Figure 1: Artist’s impression of a brown dwarf.
With an estimated 0.086 ± 0.009 times the Sun’s mass, DE0630-18 is at the stellar/substellar mass boundary, so it is either a very low-mass star or a brown dwarf. DE0630-18 is estimated to be located ~60 light-years away. Using the FORS2 optical camera on the Very Large Telescope (VLT) of the European Southern Observatory (ESO) in northern Chile, J. Sahlmann et al. (2015) report the discovery of a brown dwarf in a 3-year orbit around DE0630-18.
By precisely tracking the motion of DE0630-18 relative to a field of reference stars over a period of 1209 days between 7 December 2010 and 30 March 2014, DE0630-18 was found to “wobble” in a way that suggests the presence of an unseen companion in orbit around it. The magnitude of the wobbling indicates that the gravitational mass of the unseen companion around DE0630-18 is either ~0.060 or ~0.075 times the Sun’s mass, in the brown dwarf mass-regime.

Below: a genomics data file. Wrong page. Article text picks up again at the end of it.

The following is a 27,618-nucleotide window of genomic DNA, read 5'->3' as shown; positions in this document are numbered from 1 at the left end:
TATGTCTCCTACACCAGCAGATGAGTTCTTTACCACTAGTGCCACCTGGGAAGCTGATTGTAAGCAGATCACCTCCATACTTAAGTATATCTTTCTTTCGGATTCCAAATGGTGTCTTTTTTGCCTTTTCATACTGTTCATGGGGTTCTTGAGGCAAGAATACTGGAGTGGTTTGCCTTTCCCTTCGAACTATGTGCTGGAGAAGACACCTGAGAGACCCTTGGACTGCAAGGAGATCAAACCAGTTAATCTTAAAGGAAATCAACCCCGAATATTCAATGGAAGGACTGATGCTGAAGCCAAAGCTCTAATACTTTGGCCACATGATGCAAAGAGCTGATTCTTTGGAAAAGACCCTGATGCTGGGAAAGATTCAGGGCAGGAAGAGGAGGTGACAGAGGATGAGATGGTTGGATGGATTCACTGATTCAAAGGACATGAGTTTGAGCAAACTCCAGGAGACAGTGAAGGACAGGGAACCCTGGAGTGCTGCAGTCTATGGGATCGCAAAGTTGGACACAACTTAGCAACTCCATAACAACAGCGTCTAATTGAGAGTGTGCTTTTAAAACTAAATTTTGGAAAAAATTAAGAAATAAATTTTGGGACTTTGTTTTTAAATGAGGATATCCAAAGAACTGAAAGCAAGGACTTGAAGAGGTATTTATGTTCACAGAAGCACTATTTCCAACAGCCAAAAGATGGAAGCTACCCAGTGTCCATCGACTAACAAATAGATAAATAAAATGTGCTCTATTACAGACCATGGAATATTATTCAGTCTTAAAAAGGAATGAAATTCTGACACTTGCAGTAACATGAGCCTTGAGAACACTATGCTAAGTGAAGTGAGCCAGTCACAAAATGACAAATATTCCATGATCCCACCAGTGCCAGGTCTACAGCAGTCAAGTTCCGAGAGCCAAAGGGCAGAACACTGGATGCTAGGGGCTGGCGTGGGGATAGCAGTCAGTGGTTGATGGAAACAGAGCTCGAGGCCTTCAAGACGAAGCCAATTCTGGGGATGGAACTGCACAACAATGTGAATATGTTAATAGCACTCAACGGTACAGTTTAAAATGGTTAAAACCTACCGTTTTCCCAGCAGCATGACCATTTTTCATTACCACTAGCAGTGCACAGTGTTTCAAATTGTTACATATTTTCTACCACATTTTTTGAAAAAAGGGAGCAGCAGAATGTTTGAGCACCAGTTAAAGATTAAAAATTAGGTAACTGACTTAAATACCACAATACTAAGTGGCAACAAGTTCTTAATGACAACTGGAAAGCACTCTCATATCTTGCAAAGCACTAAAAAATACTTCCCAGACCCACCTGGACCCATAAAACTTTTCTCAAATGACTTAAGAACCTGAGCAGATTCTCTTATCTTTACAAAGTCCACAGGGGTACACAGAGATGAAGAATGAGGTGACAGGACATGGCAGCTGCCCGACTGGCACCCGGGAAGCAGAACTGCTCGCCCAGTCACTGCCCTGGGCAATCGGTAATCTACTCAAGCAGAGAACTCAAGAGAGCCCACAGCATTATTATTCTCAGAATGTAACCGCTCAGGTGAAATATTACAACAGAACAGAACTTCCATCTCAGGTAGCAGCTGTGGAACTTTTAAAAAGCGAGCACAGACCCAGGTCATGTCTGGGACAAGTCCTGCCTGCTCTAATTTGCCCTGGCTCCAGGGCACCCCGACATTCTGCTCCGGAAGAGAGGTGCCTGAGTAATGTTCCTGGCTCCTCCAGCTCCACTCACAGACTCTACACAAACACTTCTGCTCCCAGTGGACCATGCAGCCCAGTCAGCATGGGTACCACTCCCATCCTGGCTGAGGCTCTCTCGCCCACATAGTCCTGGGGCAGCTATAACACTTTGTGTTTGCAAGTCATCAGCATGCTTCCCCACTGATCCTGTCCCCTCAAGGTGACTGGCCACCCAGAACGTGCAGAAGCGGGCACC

This newfound object is designated DE0630-18B, with the suffix “B” indicating its secondary nature. The method by which the presence of DE0630-18B was detected is known as astrometry. DE0630-18 and its companion DE0630-18B make up either a brown dwarf / brown dwarf binary system or a very low-mass star (DE0630-18) / brown dwarf (DE0630-18B) binary system.
Figure 2: Motion of DE0630-18 relative to the field of reference stars. J. Sahlmann et al. (2015).
J. Sahlmann et al. (2015), “Astrometric planet search around southern ultracool dwarfs III. Discovery of a brown dwarf in a 3-year orbit around DE0630-18”, arXiv:1504.02469 [astro-ph.SR]